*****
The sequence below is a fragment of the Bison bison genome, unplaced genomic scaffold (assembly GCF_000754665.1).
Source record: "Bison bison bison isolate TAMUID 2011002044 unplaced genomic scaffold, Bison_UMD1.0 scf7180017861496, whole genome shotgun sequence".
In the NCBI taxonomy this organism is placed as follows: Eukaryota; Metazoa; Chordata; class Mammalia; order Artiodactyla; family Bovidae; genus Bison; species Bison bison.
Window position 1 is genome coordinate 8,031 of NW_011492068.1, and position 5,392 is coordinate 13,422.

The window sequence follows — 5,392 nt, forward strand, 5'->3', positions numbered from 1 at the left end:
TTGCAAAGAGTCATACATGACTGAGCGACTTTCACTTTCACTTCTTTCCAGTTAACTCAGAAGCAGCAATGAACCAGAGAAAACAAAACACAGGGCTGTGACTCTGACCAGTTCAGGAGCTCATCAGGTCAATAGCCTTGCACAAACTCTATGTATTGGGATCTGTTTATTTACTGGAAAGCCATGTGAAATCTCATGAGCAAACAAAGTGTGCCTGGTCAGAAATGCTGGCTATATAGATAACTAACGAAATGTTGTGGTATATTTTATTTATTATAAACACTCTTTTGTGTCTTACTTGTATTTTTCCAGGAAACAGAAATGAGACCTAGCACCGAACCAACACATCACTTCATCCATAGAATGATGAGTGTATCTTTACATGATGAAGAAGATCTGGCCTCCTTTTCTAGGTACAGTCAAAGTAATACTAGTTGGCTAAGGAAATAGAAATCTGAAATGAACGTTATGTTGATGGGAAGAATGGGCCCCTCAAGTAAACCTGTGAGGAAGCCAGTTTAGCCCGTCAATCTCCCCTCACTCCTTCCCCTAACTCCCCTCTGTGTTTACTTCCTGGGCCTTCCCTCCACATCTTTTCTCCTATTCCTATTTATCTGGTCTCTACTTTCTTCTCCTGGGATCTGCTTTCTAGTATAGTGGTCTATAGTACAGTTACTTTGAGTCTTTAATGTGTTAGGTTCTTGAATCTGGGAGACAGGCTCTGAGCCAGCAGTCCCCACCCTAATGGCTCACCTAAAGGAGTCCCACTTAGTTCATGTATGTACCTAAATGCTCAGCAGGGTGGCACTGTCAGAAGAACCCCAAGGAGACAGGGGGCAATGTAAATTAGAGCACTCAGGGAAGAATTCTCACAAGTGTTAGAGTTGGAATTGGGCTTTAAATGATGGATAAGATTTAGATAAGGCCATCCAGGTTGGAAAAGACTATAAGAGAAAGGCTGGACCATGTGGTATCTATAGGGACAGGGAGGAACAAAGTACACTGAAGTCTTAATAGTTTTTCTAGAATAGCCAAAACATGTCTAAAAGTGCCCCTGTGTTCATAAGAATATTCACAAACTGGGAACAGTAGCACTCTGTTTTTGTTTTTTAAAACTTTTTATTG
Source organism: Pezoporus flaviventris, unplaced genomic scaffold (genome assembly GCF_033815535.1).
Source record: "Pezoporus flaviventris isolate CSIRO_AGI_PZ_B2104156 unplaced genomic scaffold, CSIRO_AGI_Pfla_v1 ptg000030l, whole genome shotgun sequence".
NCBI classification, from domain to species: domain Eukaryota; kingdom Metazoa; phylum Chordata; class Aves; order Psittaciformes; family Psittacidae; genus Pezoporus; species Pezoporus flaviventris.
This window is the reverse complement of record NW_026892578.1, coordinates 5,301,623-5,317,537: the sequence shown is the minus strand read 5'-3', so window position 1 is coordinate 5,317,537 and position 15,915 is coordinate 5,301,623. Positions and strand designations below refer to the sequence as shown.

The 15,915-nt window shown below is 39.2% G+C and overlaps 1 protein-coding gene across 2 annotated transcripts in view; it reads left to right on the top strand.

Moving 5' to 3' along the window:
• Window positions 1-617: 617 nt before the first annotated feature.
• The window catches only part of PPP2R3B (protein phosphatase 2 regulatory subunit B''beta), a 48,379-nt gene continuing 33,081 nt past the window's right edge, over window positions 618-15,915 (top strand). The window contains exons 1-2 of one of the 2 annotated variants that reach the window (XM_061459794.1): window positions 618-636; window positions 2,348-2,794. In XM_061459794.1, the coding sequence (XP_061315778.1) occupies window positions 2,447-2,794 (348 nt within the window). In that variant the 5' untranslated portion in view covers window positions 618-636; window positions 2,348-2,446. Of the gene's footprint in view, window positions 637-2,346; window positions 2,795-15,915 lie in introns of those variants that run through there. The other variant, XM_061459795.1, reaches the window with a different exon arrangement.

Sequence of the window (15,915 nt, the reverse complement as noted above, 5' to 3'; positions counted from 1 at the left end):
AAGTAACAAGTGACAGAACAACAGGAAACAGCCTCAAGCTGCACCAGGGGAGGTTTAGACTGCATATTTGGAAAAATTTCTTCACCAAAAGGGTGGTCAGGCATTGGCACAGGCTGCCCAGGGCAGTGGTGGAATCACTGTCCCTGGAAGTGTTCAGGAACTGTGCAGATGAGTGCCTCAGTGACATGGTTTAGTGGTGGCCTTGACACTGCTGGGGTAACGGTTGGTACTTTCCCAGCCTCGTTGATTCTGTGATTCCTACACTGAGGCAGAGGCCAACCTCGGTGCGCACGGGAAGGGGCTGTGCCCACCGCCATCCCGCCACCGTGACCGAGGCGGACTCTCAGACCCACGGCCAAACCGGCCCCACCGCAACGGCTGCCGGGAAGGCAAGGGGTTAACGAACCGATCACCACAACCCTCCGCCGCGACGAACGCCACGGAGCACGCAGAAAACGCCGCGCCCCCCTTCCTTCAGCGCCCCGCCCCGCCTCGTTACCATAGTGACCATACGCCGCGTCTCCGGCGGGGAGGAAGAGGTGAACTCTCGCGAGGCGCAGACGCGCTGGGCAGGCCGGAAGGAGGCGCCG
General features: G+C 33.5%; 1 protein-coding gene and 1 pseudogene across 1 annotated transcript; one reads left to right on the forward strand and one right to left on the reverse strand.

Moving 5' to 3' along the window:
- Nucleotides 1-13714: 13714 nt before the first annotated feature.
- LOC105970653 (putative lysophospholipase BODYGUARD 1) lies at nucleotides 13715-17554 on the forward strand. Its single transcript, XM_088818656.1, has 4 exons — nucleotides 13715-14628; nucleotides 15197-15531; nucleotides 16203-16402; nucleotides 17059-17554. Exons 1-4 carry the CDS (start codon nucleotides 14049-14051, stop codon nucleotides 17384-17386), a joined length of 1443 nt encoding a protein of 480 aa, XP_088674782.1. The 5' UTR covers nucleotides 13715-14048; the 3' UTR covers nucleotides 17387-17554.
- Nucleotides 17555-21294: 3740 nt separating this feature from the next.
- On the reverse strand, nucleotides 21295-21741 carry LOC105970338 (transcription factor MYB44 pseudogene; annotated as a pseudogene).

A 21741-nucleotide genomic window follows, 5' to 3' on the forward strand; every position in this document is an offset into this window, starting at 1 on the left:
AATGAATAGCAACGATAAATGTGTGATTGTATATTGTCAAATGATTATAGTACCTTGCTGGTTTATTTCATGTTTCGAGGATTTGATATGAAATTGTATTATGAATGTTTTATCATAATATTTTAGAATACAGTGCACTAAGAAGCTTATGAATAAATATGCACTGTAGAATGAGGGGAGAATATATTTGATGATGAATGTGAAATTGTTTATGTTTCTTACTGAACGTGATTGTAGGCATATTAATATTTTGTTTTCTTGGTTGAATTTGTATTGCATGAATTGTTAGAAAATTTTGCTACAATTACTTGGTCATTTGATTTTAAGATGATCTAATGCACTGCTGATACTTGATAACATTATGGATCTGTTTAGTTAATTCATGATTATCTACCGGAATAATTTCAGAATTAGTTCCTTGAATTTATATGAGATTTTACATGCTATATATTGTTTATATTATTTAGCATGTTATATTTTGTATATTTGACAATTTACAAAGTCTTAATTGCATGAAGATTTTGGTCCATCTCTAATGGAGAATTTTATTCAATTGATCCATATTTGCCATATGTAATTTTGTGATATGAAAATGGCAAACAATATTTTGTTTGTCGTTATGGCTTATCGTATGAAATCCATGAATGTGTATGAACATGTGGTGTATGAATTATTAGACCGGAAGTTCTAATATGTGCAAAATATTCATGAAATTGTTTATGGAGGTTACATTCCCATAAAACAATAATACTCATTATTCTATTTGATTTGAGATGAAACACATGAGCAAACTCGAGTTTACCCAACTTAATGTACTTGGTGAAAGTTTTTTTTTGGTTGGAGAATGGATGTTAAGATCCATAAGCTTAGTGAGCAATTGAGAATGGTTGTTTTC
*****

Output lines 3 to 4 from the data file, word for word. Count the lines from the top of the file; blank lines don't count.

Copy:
In the NCBI taxonomy this organism is placed as follows: Eukaryota; Metazoa; Chordata; class Mammalia; order Artiodactyla; family Bovidae; genus Bison; species Bison bison.
Window position 1 is genome coordinate 8,031 of NW_011492068.1, and position 5,392 is coordinate 13,422.